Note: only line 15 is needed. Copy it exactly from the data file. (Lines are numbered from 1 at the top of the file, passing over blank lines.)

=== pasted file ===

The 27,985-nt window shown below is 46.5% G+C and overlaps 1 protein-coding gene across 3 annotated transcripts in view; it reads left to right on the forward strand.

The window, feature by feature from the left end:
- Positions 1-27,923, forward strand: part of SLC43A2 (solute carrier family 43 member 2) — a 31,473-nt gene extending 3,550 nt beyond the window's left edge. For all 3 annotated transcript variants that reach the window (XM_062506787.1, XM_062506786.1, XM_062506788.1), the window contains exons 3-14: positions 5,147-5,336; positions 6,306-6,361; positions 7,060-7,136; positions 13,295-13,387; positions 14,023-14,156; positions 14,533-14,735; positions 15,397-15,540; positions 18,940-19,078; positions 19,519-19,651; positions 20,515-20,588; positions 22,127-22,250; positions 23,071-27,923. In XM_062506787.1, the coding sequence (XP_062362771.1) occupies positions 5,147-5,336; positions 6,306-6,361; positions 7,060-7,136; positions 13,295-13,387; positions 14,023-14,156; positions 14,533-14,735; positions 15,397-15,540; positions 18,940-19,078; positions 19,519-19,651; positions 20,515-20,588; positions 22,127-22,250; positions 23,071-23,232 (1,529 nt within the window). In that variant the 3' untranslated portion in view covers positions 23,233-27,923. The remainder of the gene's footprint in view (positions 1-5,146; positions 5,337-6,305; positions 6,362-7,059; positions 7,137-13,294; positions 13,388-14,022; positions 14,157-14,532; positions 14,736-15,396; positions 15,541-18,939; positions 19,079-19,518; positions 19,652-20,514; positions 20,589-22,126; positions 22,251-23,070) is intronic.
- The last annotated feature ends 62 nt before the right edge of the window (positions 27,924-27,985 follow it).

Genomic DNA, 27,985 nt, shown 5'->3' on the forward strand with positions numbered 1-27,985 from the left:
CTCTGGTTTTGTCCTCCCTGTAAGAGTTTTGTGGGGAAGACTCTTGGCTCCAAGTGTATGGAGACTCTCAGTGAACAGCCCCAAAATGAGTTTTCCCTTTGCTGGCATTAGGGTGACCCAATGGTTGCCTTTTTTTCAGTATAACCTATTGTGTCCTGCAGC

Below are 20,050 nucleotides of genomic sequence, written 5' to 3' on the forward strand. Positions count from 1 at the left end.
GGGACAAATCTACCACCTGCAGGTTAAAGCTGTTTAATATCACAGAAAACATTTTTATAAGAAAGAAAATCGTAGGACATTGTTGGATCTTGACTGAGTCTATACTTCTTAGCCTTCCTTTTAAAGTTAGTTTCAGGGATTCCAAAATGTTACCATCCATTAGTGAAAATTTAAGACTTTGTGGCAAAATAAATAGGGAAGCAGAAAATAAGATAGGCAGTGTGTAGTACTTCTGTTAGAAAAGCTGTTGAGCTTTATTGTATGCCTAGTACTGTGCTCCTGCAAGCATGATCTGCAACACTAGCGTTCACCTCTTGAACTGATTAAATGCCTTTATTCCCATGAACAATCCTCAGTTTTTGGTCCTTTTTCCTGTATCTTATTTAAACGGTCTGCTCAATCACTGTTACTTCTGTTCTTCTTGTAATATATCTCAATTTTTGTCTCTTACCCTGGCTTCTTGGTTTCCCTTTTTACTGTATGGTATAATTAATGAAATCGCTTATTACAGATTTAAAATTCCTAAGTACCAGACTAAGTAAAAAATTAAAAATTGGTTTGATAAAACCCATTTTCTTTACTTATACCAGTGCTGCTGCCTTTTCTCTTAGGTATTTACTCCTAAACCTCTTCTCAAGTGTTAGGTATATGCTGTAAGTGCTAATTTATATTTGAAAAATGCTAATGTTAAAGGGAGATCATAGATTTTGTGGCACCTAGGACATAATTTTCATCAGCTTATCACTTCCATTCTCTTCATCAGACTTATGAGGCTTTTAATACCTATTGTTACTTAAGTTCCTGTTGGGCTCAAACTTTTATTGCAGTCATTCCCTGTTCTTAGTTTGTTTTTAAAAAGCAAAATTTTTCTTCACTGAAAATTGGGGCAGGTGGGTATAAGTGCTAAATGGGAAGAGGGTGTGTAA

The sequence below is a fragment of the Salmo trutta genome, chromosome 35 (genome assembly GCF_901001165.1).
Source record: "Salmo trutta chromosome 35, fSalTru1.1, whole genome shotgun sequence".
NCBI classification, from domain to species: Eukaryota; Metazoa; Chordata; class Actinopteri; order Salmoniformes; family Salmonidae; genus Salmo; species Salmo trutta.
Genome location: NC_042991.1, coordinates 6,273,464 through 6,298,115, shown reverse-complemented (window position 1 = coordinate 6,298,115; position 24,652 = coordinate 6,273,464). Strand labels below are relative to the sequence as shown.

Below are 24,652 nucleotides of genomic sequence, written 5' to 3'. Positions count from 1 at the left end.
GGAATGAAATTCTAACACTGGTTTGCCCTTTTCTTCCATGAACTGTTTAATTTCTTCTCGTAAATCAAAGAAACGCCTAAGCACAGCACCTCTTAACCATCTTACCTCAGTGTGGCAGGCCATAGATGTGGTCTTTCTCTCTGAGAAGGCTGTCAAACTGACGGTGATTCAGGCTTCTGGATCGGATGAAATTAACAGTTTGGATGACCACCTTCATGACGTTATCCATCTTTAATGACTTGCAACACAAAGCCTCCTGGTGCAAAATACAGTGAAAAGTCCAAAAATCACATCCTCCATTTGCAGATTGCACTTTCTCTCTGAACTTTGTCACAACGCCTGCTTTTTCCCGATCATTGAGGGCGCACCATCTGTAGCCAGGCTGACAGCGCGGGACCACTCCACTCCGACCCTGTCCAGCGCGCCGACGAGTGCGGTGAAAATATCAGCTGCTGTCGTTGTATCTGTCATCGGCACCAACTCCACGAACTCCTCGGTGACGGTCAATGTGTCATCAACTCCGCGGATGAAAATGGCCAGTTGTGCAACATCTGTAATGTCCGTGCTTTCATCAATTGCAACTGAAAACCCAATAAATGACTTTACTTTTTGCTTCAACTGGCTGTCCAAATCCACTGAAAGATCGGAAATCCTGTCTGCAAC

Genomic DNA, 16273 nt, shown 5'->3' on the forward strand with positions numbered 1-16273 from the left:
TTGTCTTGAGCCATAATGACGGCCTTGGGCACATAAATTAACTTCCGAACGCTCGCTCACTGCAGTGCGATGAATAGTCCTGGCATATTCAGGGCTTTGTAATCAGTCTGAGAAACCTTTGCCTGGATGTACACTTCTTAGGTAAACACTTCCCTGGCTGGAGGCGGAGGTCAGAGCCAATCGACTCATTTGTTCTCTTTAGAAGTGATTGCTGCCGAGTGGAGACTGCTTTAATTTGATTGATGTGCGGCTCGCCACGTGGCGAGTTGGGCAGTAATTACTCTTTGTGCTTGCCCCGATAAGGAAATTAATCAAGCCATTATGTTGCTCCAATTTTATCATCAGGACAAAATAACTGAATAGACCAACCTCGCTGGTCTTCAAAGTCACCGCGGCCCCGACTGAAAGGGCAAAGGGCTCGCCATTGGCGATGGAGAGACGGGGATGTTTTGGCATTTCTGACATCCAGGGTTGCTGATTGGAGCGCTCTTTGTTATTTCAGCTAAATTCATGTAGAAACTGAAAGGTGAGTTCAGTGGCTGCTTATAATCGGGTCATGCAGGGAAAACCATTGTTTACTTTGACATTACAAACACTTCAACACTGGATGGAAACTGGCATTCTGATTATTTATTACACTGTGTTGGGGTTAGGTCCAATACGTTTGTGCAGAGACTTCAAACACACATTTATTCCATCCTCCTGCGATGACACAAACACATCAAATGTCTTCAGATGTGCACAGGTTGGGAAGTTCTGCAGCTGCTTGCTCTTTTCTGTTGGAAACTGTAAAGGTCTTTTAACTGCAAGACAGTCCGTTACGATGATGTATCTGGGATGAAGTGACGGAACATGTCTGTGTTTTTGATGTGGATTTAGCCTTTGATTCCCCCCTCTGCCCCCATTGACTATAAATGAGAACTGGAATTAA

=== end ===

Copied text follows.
Genomic DNA, 16273 nt, shown 5'->3' on the forward strand with positions numbered 1-16273 from the left: